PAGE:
But I did read Melanie's thought-provoking post the other day, and have been turning it over in my mind. Melanie notes the movement among Catholic mothers -- or at least those who have an online presence -- to revive lost traditions. In the end, she finds herself mourning the loss of a "thick" Catholic culture (a term I love), one that draws American Catholics together in shared celebration, fellowship, and purpose:

We create ersatz holidays that have passing reference to the farmer’s world, we yearn to be connected to the seasons in a liturgical way, but most of us are grasping at straws, we have no idea really what we’re yearning for . . . . We have in our day no harvest feasts or mystery plays, no Michaelmas goose to share with out neighbors. But let us… Let us what? Let us be received? Certainly we are received at Mass, but is that enough? Time and time again I hear that it isn’t. It’s not enough to live the faith on Sundays, it must permeate our lives. And we try, we Catholic mommy bloggers. We try to revive an authentic Catholic culture in our domestic churches. But it seems to me we must do more. We must somehow make these traditions live outside the four walls of our homes, we must make our parishes as well as our homes the seats of authentic Catholic culture 

This is a real cri-de-coeur, to which I unite my own. How does one do this? How do we re-create what has been lost? Melanie suggests that we go outside of our homes, that we make common cause with other people in real life. But will we?

I started this blog in 2007, and the very next year we moved from New York City, where I imagined I'd always live, to northern Appalachia. The difference between the two places, in social customs and much else, is hard to overstate. When you live in a walking-around city, you make friends. When you're shut up in the private realm of your own automobile, you don't.

I assumed that, in a new place, I'd always make friends at church.  But I didn't. There is a vibrant community of orthodox Catholic mothers here, but they did not invite me in; I was so different that i might as well have moved here from Mars. When I received my doctorate and posted a picture of myself in my cap and gown on Facebook (at Lincoln Center, no less,  where my university holds Commencement), one of the mothers in this group said to me, "I didn't know you were still in school," evidently a shocking and bad thing for someone of my station. As a matter of fact, it was only this fall, six years into our sojourn here, that I was invited to one of this mothers' group's weekly meetings, and it was only because someone had gotten wind that I was homeschooling; I would never have been invited in if I had kept my older son in public school, evidently (I declined -- not because I'm too proud, but because it seemed futile).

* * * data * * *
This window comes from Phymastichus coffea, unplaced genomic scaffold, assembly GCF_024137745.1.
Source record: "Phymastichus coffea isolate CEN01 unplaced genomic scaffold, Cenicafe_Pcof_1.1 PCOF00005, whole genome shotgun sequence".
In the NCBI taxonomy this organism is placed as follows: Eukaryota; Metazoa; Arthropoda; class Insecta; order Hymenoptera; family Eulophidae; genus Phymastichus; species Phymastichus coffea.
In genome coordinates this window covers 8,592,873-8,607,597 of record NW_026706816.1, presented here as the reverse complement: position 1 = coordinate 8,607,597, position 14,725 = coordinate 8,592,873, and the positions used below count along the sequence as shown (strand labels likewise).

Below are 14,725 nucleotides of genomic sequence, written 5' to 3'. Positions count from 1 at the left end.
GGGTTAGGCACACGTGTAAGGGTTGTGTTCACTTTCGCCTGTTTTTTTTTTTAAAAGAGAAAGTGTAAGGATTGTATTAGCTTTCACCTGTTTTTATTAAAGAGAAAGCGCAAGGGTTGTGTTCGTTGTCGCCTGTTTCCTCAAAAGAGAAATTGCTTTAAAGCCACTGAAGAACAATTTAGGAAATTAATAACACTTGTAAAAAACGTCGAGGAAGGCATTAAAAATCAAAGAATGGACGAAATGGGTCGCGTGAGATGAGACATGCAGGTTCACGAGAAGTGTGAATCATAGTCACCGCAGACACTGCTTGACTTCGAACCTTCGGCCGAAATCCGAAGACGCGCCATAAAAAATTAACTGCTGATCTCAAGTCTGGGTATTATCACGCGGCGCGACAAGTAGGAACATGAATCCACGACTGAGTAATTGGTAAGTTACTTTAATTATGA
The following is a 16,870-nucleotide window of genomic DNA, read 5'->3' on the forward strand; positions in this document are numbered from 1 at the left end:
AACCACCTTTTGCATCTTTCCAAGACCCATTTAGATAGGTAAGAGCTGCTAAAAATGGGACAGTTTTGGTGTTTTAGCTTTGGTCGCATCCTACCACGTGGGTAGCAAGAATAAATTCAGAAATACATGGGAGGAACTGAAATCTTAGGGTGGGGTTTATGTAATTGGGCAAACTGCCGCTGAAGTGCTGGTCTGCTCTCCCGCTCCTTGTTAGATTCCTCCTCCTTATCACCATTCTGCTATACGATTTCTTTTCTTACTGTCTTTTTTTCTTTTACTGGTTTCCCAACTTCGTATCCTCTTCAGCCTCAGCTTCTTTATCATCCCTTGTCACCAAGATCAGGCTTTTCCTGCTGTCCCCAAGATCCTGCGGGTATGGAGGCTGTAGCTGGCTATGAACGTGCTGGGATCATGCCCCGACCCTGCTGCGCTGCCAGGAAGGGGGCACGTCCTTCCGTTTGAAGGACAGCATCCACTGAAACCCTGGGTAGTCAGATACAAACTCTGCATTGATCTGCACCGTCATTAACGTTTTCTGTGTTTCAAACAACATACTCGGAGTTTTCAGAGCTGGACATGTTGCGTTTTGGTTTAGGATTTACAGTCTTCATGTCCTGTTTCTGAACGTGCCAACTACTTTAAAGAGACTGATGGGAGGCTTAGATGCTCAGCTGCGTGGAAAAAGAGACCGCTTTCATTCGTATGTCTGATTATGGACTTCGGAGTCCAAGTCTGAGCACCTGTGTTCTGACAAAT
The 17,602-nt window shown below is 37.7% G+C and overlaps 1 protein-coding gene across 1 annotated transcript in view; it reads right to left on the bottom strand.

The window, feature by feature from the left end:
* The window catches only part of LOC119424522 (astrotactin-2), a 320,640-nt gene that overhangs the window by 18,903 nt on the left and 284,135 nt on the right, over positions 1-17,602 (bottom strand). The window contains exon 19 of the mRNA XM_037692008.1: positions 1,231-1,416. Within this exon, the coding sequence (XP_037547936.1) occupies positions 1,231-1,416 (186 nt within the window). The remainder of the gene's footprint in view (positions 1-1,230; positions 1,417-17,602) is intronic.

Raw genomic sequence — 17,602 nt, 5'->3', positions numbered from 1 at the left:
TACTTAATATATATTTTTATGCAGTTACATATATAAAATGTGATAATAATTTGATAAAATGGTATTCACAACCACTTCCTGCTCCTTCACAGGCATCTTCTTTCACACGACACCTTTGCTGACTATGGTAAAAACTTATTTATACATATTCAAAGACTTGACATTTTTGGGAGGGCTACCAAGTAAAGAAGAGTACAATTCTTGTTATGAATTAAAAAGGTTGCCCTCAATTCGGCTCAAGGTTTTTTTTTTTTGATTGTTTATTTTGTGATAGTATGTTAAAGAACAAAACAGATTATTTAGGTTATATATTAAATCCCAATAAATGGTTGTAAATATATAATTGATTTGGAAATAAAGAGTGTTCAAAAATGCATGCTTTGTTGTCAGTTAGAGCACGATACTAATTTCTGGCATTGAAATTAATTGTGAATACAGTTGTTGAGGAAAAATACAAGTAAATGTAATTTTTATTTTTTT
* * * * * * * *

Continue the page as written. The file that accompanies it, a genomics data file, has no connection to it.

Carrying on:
(This is an actual real-life picture of me, a first for this blog. Did you know that when you get an advanced degree in music, your hood is pink, and your gown has pink trim?)

I'm convinced, sadly, that syncretizing a newly-vibrant Catholic culture out of recipes and crafts cobbled together from Pinterest and other mothers' blogs is destined to fail, or at least to fail to "thicken," and that the main reason for this is that we are all doing it in our own homes with our own children, and then posting about it on the internet. In short, we are not going out to meet each other -- not even in church, much less in the street. And if we don't meet each other, we can't invite each other over. We are not breaking down barriers; we are, in fact, raising them a little higher with our lovely photos of what we've accomplished and you can too! But comboxes do not make a community, and those crafts, no matter how lovely, are not a substitute for traditions and lore passed down from generation to generation.

I was particularly touched by Melanie's mention of making challah from a recipe of her husband's great-grandmother. I have often felt wistful about Jewish culture, which, in some ways, is the original "thick" culture. Jews -- at least religiously observant Jews -- have a shared sense of purpose and fellowship. They have jokes. They have excellent liturgical music. I used to sing the High Holy Days services in an eight-voice choir at a well-heeled synagogue near the U.N., attended by many diplomats, and the music we sang truly imparted to me, as a performer, a powerful sense of God's wonder and awe. That hasn't ever exactly happened to me at church. At synagogue, the elders fuss over the youngsters, and help guide them in the faith and inculcate in them a shared sense of cultural and spiritual endeavor. Some oof the ultra-Orthodox, like the Chabad Lubavitchers, have what can only be called a cult of joy. I had a Lubavitcher student back in New York who used to play at all the big Hasidic weddings in Brooklyn -- he was a jazz drummer -- and he often invited me to attend them. I didn't feel comfortable crashing, especially as an outsider, but I longed to witness the ecstatic music and dancing I had heard about. Joy! And what do we have? Well, if it's joy, I haven't tasted it, at least not in our culture or our so-called fellowship, in our music, in our gatherings, or in the ways that we deal with one another at Mass or outside of it. The Catholics here are cold, cold, cold.

I do not know if it's the same elsewhere. I've heard that midwestern Catholic churches are legendary for their outreach and hospitality; certainly the Protestants have that all over us, too. A few years ago there were some faint stirrings of a new Catholic agrarian-localist movement, inspired by the writings of people like Eric Brende and the briefly-Catholic Rod Dreher; but I don't know anyone who attempted such a lifestyle or whether it worked out for them.

I think in the end one has to assess the place where one finds oneself, and try to push into it, to knead it a little -- indeed, to thicken it with one's own flesh-and-blood actions. How do we do this? I don't know, but I suppose each in her own way, utilizing her own gifts. I think we have got to get out from behind our screens and do something in our communities, however small. I think of this often in my car as I drive around my down-at-heels new city (though it's not so new now), looking out at the depressed and impoverished pedestrians walking for necessity, not for joy, against the bleak landscape. Sometimes, at those moments, I find myself chanting aloud: "Make the desert bloom! Make the desert bloom!" I'm quite sure we are called to do this, though I'm not quite sure how.